The effects of obesity continue to be severe, complicated, and costly

2023 Q3 Rx Newsletter

August 22, 2023

Obesity can cause risky health conditions to develop

Obesity is a disease characterized by an excessive amount of body fat and is often diagnosed by measuring one’s body mass index (BMI). BMI measures weight in relation to height. A BMI equal to or greater than 30 is an indicator of obesity.1 According to the Mayo Clinic, “there are genetic, behavioral, metabolic, and hormonal influences on body weight.” These influences can include an unhealthy diet, lack of sleep, age, medications, stress, minimal physical activity, and socioeconomic factors.2

Obesity can Cause or Worsen Other Health Conditions

Individuals with obesity are more likely to develop other serious health conditions, and pre-existing conditions can be exacerbated. A few examples are listed below.

  • Heart disease and/or strokes: Obesity increases the likelihood of developing high blood pressure and may affect cholesterol and triglyceride levels.2
  • Diabetes: Obesity can impact how the body processes insulin, which can lead to abnormal blood sugar levels.2
  • Cancer: Recent studies show that obesity in both men and women increases the risk of developing cancer of the esophagus, colon, rectum, gallbladder, kidney, and more.3

Treatment can be Elaborate and Expensive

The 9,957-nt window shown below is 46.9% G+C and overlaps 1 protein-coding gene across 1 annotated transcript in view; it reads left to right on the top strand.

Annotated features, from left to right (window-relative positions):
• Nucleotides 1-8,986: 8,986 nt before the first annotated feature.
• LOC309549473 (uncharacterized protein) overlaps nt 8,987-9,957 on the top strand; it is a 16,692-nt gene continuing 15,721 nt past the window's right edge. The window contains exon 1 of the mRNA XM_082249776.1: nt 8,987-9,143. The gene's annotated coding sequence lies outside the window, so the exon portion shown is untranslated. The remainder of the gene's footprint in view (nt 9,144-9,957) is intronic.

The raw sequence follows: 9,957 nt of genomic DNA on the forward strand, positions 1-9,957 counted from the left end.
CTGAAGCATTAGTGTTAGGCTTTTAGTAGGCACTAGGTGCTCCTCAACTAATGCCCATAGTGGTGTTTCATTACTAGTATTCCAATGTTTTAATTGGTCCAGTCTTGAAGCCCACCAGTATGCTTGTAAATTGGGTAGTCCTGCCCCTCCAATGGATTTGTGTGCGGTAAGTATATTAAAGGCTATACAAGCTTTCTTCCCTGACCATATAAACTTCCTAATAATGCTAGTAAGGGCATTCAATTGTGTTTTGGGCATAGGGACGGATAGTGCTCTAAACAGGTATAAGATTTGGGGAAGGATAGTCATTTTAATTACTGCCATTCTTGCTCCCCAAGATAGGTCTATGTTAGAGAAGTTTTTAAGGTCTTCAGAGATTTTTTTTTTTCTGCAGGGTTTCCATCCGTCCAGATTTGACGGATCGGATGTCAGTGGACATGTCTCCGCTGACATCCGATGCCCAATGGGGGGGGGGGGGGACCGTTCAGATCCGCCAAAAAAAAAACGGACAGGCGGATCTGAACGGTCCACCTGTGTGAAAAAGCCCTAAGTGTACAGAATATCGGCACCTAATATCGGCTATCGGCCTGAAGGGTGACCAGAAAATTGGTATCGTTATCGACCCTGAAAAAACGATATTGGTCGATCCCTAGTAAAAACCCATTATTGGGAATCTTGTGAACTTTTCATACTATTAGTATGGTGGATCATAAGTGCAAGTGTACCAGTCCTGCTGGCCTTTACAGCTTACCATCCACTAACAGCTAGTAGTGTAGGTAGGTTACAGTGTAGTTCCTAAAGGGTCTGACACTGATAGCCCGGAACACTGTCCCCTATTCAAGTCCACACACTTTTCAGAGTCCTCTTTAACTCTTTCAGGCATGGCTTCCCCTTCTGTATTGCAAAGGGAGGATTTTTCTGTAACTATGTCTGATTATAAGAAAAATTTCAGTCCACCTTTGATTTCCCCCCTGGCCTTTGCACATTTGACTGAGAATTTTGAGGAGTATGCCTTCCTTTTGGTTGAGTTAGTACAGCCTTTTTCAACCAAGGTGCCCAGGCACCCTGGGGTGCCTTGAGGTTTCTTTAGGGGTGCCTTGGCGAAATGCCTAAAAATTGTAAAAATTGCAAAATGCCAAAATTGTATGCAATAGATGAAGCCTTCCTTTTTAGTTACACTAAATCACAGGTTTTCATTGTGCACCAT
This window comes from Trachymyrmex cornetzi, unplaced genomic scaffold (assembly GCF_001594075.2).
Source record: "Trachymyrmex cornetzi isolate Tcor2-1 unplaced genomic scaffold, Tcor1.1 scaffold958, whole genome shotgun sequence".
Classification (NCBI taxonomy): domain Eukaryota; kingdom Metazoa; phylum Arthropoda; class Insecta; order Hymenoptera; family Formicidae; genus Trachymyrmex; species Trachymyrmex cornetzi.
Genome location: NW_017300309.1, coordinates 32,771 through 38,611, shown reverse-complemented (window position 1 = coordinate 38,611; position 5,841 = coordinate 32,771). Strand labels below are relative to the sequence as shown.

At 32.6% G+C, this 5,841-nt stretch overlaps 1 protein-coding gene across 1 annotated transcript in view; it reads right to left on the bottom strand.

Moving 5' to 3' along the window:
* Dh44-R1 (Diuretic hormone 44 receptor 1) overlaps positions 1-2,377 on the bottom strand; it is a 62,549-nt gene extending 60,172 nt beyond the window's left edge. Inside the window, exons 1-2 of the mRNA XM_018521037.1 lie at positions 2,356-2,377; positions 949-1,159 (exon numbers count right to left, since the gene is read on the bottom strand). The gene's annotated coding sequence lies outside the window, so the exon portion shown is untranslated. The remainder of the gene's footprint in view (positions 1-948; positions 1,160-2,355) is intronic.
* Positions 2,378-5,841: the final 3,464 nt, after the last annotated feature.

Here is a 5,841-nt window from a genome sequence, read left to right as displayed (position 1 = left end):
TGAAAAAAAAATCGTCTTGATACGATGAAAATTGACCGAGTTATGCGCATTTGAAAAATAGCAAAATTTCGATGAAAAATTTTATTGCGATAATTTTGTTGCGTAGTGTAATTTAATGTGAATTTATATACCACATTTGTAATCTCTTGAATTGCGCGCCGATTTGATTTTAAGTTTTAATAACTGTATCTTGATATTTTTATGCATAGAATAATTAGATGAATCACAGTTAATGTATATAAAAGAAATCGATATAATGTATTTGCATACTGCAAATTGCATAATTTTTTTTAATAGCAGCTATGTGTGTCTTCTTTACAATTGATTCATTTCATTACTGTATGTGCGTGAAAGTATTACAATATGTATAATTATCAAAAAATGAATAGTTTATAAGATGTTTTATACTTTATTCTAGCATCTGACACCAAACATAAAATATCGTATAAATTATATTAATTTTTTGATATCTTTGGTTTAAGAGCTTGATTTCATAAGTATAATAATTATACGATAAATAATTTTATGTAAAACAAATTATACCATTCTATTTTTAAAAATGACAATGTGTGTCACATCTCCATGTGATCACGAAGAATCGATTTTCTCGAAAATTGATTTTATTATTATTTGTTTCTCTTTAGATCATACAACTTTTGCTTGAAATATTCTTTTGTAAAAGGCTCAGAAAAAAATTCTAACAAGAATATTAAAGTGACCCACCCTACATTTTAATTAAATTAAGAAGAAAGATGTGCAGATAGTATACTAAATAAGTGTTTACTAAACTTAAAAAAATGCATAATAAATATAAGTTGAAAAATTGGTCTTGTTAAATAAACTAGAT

The objective of treatment for obesity is to attain and maintain a healthy weight. Obesity is often treated with an array of lifestyle changes, which may be accompanied by medication or procedures. Providers commonly recommend a healthier diet and more exercise, along with therapy or counseling.4

More critical cases of obesity may require weight-loss medications, such as GLP-1 drugs like Ozempic and Wegovy. Wegovy and Mounjaro are two of the newer GLP-1 drugs and the most effective. Wegovy is showing a 16% reduction in weight from the patient’s baseline, while Mounjaro is showing a 21% reduction.5

These drugs can help people lose weight, but they are expensive, making employers hesitant to cover their costs. Employers are concerned about the expense of the medications, which can exceed $10,000 per year without insurance.6

Employer Insights and Concerns

According to a survey conducted by the International Foundation of Employee Benefit Plans, 22 percent of employers currently cover weight loss medications for their employees.7

Employers are also weighing the short-term costs of the drugs against their long-term potential savings. Weight loss drugs could lower costs in the long run if they improve an employee’s underlying health conditions like hypertension or diabetes.6

Private payers have been reluctant to cover the drugs for weight loss only. Currently, Medicare is barred from covering any weight loss drugs. Weight loss drug coverage could be an attractive benefit for employees in a competitive labor market.6

If you have questions about how obesity treatments may or may not affect your employees and your business, contact our pharmacy practice.


  1. “Learn About Obesity – About Obesity (Causes and Classifications),” Obesity Action Coalition, accessed July 22, 2023,
  2. “Obesity – Symptoms and causes,” Mayo Clinic, accessed July 22, 2023,
  3.  “Learn About Obesity – Related Conditions,” Obesity Action Coalition, accessed July 25, 2023,
  4. “Obesity – Diagnosis and treatment,” Mayo Clinic, accessed July 25, 2023,
  5. “Weight Loss Drug Cost and Impact,” Optum Rx, accessed July 25, 2023,
  6. “Employees are asking for this: Will more employers cover weight loss drugs?” Becker’s Payer Issues, accessed July 25, 2023,
  7. “Employers Covering Prescription Drugs for Weight Loss,” International Foundation of Employee Benefit Plans, accessed July 25, 2023,